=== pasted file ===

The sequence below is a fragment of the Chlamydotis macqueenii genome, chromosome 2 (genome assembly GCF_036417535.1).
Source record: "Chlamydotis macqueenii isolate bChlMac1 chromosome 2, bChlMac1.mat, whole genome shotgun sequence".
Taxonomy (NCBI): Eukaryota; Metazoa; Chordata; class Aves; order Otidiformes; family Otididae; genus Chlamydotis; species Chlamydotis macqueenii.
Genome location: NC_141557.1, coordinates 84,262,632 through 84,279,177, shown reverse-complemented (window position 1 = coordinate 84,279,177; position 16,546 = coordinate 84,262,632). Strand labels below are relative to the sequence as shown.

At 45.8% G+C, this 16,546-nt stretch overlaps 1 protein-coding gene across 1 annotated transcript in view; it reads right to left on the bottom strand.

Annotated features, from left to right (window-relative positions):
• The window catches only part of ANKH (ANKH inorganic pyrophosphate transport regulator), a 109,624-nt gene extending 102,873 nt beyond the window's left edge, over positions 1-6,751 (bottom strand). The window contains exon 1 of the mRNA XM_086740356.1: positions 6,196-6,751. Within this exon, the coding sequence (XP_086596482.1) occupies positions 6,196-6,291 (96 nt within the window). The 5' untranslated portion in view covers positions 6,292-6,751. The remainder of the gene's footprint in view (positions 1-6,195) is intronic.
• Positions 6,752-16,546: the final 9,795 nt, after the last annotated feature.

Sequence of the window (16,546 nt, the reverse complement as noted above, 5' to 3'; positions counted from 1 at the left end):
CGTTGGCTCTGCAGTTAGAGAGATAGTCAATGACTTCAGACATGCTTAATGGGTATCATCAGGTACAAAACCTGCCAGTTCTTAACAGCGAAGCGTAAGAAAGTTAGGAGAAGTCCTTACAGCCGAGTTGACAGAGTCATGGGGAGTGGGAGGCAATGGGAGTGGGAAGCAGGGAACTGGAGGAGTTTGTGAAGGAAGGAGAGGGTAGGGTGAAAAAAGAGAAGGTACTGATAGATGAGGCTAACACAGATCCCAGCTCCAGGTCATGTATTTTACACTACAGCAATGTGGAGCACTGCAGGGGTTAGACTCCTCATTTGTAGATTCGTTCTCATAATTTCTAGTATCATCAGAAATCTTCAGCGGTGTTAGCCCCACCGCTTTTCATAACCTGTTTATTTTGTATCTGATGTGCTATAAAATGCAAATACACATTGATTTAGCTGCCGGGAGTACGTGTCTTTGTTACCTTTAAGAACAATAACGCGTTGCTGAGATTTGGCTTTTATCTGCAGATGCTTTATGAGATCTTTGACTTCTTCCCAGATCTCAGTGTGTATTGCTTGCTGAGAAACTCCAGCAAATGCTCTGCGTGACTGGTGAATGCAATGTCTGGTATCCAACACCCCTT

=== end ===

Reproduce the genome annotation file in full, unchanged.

The sequence below is a fragment of the Chlamydotis macqueenii genome, chromosome 2 (genome assembly GCF_036417535.1).
Source record: "Chlamydotis macqueenii isolate bChlMac1 chromosome 2, bChlMac1.mat, whole genome shotgun sequence".
Taxonomy (NCBI): Eukaryota; Metazoa; Chordata; class Aves; order Otidiformes; family Otididae; genus Chlamydotis; species Chlamydotis macqueenii.
Genome location: NC_141557.1, coordinates 84,262,632 through 84,279,177, shown reverse-complemented (window position 1 = coordinate 84,279,177; position 16,546 = coordinate 84,262,632). Strand labels below are relative to the sequence as shown.

At 45.8% G+C, this 16,546-nt stretch overlaps 1 protein-coding gene across 1 annotated transcript in view; it reads right to left on the bottom strand.

Annotated features, from left to right (window-relative positions):
• The window catches only part of ANKH (ANKH inorganic pyrophosphate transport regulator), a 109,624-nt gene extending 102,873 nt beyond the window's left edge, over positions 1-6,751 (bottom strand). The window contains exon 1 of the mRNA XM_086740356.1: positions 6,196-6,751. Within this exon, the coding sequence (XP_086596482.1) occupies positions 6,196-6,291 (96 nt within the window). The 5' untranslated portion in view covers positions 6,292-6,751. The remainder of the gene's footprint in view (positions 1-6,195) is intronic.
• Positions 6,752-16,546: the final 9,795 nt, after the last annotated feature.

Sequence of the window (16,546 nt, the reverse complement as noted above, 5' to 3'; positions counted from 1 at the left end):
CGTTGGCTCTGCAGTTAGAGAGATAGTCAATGACTTCAGACATGCTTAATGGGTATCATCAGGTACAAAACCTGCCAGTTCTTAACAGCGAAGCGTAAGAAAGTTAGGAGAAGTCCTTACAGCCGAGTTGACAGAGTCATGGGGAGTGGGAGGCAATGGGAGTGGGAAGCAGGGAACTGGAGGAGTTTGTGAAGGAAGGAGAGGGTAGGGTGAAAAAAGAGAAGGTACTGATAGATGAGGCTAACACAGATCCCAGCTCCAGGTCATGTATTTTACACTACAGCAATGTGGAGCACTGCAGGGGTTAGACTCCTCATTTGTAGATTCGTTCTCATAATTTCTAGTATCATCAGAAATCTTCAGCGGTGTTAGCCCCACCGCTTTTCATAACCTGTTTATTTTGTATCTGATGTGCTATAAAATGCAAATACACATTGATTTAGCTGCCGGGAGTACGTGTCTTTGTTACCTTTAAGAACAATAACGCGTTGCTGAGATTTGGCTTTTATCTGCAGATGCTTTATGAGATCTTTGACTTCTTCCCAGATCTCAGTGTGTATTGCTTGCTGAGAAACTCCAGCAAATGCTCTGCGTGACTGGTGAATGCAATGTCTGGTATCCAACACCCCTT